What you need to know in 2014
In order to comply with Obamacare, the requirements must be fully understood. Some changes have been made to the proposed regulations based on feedback. Now that the requirements have been defined, it is important to have an up-to-date understanding. However, there is a lot of complicated jargon associated with Obamacare that may make it difficult to read and retain all of the information being presented.
Here is a brief Obamacare glossary of some of the most essential Affordable Care Act terms:
Applicable Large Employer (ALE) – Only ALEs are required to offer healthcare coverage to their full-time employees. So, it is important to understand what defines an ALE. If the average combined total of full-time and full-time equivalent employees in your company is 50 or more during a year, you’re considered an ALE for that year. So, who are full-time employees and what is a full-time equivalent?
Full-time Employees – Any employee who works, on average, at least 30 hours per week or 130 hours per month for the year being reported is considered full-time for that year. Many employers will be able to easily calculate their employees’ full-time statuses using the weekly measurement, especially if employees work approximately the same schedule each week. However, if employees work a variety of shifts and schedules each week, the monthly average may be simpler.
Full-time Equivalent (FTE) – Your company’s FTE calculation for each calendar month can be determined by adding up all hours worked by part-time employees during the month and dividing the total by 120.
Minimum Essential Coverage – ALEs are required to offer healthcare that provides minimum essential coverage to each full-time employee and the employees’ dependents during each month that the employer is considered an ALE. Minimum essential coverage is defined as group health insurance plans offered under a specified government-sponsored program or eligible employer-sponsored program, other coverage plans in small or large group markets within states, grandfathered health plans offered in group markets, and any other coverage that is recognized by the Secretary of Health and Human Services. Minimum essential coverage does not include coverage that consists solely of excepted benefits.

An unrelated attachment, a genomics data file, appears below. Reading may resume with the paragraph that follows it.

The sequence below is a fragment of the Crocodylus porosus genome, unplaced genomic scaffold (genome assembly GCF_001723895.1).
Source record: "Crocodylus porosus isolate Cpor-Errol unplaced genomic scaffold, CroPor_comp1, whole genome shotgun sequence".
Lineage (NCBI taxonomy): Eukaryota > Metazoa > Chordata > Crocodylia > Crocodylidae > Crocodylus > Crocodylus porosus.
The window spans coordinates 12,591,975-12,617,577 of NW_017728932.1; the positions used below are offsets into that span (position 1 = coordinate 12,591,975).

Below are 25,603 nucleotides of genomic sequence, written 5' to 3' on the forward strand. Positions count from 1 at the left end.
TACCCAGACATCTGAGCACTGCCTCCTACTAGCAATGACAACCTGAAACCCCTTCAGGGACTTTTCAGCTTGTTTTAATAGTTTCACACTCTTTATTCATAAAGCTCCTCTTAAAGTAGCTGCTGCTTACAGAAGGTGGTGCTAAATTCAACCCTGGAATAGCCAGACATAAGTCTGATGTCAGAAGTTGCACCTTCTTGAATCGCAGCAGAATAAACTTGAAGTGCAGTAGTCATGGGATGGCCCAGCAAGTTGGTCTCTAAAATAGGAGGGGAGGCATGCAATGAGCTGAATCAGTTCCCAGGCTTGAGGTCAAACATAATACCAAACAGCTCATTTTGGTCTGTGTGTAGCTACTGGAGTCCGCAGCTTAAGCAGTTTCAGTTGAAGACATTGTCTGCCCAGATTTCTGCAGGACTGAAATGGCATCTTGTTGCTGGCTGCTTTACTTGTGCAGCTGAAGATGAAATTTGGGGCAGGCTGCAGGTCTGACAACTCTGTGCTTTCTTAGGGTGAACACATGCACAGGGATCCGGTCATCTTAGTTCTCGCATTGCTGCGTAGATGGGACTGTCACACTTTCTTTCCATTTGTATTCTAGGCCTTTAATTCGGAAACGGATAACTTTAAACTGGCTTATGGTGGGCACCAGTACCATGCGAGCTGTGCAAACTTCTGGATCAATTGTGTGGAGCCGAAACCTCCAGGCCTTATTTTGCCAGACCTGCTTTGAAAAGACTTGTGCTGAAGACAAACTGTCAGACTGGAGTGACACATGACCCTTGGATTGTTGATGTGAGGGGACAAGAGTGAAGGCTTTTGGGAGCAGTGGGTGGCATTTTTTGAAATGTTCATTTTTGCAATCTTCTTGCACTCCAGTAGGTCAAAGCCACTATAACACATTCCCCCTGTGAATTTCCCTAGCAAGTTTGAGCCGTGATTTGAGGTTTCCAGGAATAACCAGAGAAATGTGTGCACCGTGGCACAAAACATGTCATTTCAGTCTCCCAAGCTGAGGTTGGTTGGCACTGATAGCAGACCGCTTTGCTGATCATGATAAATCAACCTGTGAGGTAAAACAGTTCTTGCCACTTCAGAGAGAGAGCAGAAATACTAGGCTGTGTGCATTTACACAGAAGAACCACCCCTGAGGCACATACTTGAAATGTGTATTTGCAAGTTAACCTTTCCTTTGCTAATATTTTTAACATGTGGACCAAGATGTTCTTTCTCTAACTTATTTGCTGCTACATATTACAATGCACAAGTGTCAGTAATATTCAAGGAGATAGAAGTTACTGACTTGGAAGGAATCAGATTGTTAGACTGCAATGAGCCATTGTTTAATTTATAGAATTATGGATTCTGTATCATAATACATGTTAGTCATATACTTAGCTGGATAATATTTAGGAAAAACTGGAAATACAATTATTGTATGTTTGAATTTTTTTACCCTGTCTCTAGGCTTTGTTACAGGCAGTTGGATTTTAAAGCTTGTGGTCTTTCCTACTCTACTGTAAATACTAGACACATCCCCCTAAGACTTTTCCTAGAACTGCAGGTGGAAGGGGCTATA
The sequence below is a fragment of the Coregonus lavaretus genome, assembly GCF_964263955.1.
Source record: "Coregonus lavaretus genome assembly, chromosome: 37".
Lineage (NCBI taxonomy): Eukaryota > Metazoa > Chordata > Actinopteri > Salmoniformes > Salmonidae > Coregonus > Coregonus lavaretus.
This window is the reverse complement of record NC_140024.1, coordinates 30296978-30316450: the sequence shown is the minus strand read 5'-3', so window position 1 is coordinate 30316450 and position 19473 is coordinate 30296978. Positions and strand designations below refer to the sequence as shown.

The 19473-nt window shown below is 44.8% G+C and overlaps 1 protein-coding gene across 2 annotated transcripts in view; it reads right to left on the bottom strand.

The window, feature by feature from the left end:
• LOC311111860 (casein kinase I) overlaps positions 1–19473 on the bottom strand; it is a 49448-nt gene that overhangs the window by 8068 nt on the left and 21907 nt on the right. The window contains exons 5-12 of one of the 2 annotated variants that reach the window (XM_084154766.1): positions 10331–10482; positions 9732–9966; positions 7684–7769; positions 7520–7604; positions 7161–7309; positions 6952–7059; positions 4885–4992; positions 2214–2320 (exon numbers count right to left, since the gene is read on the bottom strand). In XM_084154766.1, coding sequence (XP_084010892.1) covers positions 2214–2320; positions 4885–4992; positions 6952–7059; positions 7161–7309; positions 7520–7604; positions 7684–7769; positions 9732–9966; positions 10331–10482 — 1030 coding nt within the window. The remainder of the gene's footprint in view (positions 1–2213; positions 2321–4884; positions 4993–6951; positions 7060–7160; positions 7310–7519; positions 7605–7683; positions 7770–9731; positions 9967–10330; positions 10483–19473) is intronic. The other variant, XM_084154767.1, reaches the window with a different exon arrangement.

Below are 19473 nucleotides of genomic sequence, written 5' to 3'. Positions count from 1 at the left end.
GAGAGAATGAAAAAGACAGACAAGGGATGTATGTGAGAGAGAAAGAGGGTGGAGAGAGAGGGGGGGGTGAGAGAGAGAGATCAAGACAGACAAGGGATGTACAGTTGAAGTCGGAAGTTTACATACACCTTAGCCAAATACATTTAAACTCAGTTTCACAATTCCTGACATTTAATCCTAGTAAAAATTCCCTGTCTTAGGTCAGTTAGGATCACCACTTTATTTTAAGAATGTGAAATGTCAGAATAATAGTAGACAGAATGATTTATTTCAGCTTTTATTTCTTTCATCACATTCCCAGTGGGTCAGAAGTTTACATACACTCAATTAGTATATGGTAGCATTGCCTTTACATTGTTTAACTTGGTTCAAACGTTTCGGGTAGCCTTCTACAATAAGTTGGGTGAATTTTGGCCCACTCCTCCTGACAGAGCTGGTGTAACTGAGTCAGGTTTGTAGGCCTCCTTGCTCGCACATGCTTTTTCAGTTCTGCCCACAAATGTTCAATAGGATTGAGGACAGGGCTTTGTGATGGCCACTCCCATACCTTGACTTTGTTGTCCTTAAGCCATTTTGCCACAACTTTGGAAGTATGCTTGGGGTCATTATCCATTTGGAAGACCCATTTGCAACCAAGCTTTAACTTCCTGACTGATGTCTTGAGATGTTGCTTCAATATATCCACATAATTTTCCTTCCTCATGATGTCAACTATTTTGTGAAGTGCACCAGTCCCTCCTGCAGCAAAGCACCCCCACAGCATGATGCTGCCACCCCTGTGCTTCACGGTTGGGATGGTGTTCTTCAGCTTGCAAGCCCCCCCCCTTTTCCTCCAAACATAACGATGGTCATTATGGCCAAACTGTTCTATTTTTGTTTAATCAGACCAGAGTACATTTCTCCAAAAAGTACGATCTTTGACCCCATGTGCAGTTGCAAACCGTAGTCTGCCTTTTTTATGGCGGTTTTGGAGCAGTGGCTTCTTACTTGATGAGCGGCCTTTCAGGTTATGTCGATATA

Affordable Coverage – The coverage offered by ALEs must be considered affordable. Affordable coverage is defined as any plan that’s lowest premium cost for an employee only (excluding dependents/spouses) is less than 9.5% of the employee’s household income. Since ALEs may not know their employees’ household incomes, the IRS has established some safe harbors. These guidelines stipulate that if the offered coverage is less than 9.5% of the employee’s pay, the employer can be confident that the coverage is affordable. Therefore, the employer will not be penalized.
Minimum Value Coverage – When ALEs offer healthcare coverage to their full-time employees and dependents, it must be considered of minimum value. A healthcare plan that is of minimum value will not require the insured to pay more than 40% of medical expenses out of pocket.
While there are many more terms associated with Obamacare and IRS reporting, understanding these six is a good starting point. Even if you are not an ALE, you still need to follow the Obamacare reporting guidelines. If the definitions provided in this Obamacare glossary were helpful, visit www.EmployersAndObamacare.com to purchase your own copy of Obamacare: A Handbook for Employers. It’s your step-by-step guide to addressing Obamacare in your business!